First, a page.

Found in forests from southern Mexico to Argentina, this owl was known to the Aztecs for sounding like “tiles clinking together”. Instead of hooting, they primarily produce a rapid knocking or tooting sound. Because of this call they are called “Coffin Makers” in parts of their range. Imported to England more than 150 years ago, it has long been a popular bird in captivity, and has bred in a number of collections, including the DWA. Young birds have a black mask that eventually retracts to the adult’s face pattern.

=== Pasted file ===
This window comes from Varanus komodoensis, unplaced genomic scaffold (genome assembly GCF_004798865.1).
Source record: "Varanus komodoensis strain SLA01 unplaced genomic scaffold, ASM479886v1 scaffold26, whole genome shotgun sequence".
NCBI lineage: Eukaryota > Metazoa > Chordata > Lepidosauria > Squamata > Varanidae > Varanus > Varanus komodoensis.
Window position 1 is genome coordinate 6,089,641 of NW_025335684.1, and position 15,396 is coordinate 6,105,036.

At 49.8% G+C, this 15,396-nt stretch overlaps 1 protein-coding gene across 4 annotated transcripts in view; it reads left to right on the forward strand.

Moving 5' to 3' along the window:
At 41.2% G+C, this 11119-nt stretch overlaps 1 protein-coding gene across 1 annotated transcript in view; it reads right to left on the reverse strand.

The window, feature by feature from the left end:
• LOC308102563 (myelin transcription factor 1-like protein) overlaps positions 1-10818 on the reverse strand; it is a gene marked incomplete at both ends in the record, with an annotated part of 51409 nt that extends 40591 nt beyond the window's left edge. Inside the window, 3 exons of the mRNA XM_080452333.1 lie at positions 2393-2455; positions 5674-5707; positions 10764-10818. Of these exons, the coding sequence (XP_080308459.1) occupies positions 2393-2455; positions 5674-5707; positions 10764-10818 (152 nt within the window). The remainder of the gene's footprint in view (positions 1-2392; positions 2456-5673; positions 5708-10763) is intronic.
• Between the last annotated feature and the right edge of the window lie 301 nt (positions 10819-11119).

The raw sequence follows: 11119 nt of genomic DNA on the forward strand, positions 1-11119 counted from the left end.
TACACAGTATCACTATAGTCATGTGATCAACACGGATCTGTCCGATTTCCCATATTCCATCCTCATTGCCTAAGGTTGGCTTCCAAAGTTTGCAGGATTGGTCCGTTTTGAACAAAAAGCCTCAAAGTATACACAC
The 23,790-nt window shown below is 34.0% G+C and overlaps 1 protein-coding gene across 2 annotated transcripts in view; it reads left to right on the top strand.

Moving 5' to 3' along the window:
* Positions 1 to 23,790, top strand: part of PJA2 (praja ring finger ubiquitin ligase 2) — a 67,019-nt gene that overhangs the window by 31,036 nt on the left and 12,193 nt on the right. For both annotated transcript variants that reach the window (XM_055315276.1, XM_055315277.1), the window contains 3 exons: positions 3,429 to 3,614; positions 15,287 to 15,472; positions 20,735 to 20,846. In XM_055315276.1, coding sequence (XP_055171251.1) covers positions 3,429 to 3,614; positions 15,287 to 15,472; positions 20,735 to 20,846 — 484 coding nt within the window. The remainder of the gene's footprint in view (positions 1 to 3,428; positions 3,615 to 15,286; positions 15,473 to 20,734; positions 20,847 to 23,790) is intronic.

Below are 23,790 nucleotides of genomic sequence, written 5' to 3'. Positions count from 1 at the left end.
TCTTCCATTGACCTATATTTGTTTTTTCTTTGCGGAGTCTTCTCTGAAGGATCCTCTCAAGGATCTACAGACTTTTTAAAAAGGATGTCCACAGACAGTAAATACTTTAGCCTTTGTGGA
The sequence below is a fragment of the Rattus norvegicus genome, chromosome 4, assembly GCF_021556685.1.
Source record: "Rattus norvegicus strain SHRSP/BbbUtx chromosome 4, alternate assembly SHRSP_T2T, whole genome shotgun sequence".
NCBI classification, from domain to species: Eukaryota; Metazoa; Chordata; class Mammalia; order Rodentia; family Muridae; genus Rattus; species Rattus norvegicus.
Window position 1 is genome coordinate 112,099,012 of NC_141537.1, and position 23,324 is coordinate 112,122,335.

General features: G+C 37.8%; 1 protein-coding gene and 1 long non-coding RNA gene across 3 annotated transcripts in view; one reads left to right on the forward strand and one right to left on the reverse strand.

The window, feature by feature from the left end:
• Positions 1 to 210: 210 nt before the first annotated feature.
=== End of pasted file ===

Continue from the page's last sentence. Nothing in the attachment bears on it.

In zoos, colonies of this species are like yeast — a few sent to another zoo soon reproduce to the carrying capacity of their exhibit, and more colonies can be established from there. From a few importations more than 30 years ago, there are now more than 6,000 of these fruit-eating bats distributed among more than 30 North American collections. This is a widespread species, found from Mexico to Paraguay. In the Mayan epic, the Popol Vuh, a bat, Zotz, stole the head of the Hero God Hunahpu for the Gods of the Underworld to use in a ballgame.